Good librarians should know their target audiences inside and out. This includes staying abreast of social treads and media sensations, as well as being well-versed in the latest technology advances and social media outlets.
But all too often, there is a digital divide between librarians and their patrons, where tweens and young teens are very digitally connected and library staffs are very disconnected. This leads to not only discrepancies, but it creates large gaps, or divides between these two groups, where, really, there should be collaboration.
This year at ALA, the Association for Library Service to Children (ALSC) and the Young Adult Library Service Association (YALSA) ran a joint presidents’ program focusing on the digital lives of tweens and young teens, as both groups serve similar audiences. This fascinating panel event featured two very different, yet equally captivating speakers, Michelle Poris, Ph.D. and Stephen Abram, MLS.
The first speaker, Michelle Poris was from Smarty Pants, which is described as “is a full-service market research and strategic consulting firm dedicated to helping corporate and non-profit clients better understand and connect with youth and families.” She had spoken to kids and families in their every day lives and had taken a “nationally-representative sample of 415 10 to 14-year-olds” for the purpose of her survey.
Michelle highlighted the very real changes that occur in young people’s self-perceptions between ages 10 through 14. This is an especially important factor. It’s very easy to sometimes forget how we ourselves felt at the age of 10 or 12, and we need to be sensitive to the needs and concerns for privacy that our tween and young teen patrons might require around this time.
Michelle broke down for the librarians in attendance the physical, cognitive, emotional, social, and academic changes that students of this age often encounter. In this light, she introduced the recreations, as she called them, that tweens and young teens often engage in. (For more information about any of these topics, please see the link to Michelle’s slides at the bottom of this post.)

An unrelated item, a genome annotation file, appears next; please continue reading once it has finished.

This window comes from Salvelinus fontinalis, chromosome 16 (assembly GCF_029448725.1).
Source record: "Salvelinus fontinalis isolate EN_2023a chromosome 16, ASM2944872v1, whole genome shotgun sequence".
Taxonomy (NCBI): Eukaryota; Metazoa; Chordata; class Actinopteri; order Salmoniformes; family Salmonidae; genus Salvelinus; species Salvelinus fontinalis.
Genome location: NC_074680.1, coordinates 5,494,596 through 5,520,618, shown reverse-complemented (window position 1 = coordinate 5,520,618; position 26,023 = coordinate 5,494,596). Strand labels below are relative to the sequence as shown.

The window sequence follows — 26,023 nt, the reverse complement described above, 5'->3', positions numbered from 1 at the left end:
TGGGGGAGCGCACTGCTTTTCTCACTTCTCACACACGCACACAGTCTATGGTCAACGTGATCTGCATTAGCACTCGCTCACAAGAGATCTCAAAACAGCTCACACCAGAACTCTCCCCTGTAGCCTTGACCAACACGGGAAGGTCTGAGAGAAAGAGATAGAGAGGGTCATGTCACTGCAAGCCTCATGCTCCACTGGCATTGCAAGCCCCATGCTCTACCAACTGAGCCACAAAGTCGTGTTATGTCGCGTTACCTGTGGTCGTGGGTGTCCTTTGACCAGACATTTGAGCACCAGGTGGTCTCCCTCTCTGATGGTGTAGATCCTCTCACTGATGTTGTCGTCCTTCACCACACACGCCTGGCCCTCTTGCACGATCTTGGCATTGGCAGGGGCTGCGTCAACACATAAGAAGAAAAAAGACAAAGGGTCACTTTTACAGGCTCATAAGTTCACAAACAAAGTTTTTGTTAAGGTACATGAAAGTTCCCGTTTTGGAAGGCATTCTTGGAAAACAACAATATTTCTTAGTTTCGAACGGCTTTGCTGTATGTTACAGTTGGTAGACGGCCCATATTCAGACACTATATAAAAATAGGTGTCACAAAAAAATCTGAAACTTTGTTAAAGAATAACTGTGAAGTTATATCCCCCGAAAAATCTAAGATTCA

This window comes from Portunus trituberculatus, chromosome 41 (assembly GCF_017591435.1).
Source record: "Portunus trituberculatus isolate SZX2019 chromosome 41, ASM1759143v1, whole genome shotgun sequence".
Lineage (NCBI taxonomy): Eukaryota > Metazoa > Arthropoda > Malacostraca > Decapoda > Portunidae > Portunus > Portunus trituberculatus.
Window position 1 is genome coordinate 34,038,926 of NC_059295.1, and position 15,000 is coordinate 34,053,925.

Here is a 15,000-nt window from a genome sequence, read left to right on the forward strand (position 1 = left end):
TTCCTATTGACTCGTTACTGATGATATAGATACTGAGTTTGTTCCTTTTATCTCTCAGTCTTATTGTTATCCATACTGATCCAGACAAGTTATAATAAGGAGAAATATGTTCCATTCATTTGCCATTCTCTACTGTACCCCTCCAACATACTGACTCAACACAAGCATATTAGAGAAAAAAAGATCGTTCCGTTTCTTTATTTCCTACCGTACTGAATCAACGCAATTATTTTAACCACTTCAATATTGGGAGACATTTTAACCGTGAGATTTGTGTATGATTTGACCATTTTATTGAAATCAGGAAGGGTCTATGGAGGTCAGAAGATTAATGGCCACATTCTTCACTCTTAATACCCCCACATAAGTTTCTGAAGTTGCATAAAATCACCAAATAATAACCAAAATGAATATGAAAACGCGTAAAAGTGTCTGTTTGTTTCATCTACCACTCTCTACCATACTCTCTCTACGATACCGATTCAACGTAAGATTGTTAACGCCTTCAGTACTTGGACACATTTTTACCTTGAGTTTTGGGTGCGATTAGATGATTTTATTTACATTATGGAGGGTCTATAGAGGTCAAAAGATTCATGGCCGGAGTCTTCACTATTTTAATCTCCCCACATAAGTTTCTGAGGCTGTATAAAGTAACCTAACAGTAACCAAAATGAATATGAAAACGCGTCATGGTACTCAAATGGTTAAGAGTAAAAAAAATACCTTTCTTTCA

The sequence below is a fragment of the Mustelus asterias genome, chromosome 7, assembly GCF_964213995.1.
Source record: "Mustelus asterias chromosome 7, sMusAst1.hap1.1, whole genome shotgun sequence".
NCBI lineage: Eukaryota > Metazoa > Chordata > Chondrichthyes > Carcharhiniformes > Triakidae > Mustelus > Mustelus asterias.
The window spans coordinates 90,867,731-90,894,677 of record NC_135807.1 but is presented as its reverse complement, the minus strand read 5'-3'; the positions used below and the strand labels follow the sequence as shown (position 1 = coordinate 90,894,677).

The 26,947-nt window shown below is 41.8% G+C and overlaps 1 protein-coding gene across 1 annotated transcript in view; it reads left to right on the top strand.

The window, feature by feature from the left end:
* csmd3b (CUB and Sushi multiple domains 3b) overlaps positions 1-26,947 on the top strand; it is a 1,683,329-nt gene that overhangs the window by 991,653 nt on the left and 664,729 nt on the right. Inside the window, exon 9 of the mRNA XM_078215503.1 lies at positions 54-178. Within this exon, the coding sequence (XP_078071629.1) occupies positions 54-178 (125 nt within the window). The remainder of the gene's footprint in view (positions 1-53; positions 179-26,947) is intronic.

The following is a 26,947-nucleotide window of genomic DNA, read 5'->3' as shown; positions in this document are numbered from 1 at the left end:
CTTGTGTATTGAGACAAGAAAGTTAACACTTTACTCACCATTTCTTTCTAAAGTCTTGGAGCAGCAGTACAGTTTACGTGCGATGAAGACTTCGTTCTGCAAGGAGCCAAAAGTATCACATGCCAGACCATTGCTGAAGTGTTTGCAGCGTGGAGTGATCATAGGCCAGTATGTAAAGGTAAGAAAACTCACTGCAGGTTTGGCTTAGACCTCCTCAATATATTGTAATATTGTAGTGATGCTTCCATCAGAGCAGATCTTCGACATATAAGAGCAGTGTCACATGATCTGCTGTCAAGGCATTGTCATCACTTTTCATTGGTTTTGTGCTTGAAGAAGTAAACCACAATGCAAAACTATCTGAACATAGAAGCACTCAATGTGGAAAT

According to her survey, watching television was still at the top of the list for both 10 to 12-year-olds and 13 to 14-year-olds, while listening to music and going online followed close behind. What has changed here for these “born digital” students is that they are usually multitasking when they do one of these activities. For example, Michelle says that, “One screen is often not enough – TV may be on next to the computer, with a cell phone or iPod Touch in hand.”
Michelle brought up the notion that as many as ½ of 10-14-year-olds surveyed have Facebook, a disturbing number when viewed in light of Facebook’s age 13+ policy to join. While there are obvious benefits to joining a social media site such as Facebook, there are also inherit dangers and questions that beg to be asked in the face of younger and younger users being online. Who is signing these “illegal” Facebookers up? Are parents lying to allow their under 13-year-olds on Facebook and if so, why?
What can we as librarians do to prevent privacy issues, cyber bullying, and exposure to predators and inappropriate online behavior and content? Is this the role of the librarian? If not, then whose role is it?
I would argue that in these ever-changing times, with the digital lives of tweens and young teens moving so fast, there is no better person to fill this role than the librarian.
The end of Michelle’s presentation said that 68% of kids said, “Grown-ups need to do a better job finding out what’s important to kids” and I would agree! It is the job of librarians to ask their audience what they need, to ask to be taught if they don’t understand the latest social technology. There is nothing tweens love more than teaching you how to use that new Angry Bird app on the iPad, for example.
Just ask! It’s the first step in bridging the digital divide.
And for your educational pleasure, ALSC and YALSA have posted an additional booklist resource and the slides from Michelle Poris’ presentation about The Digital Lives of Tweens and Young Teens from the President’s Program.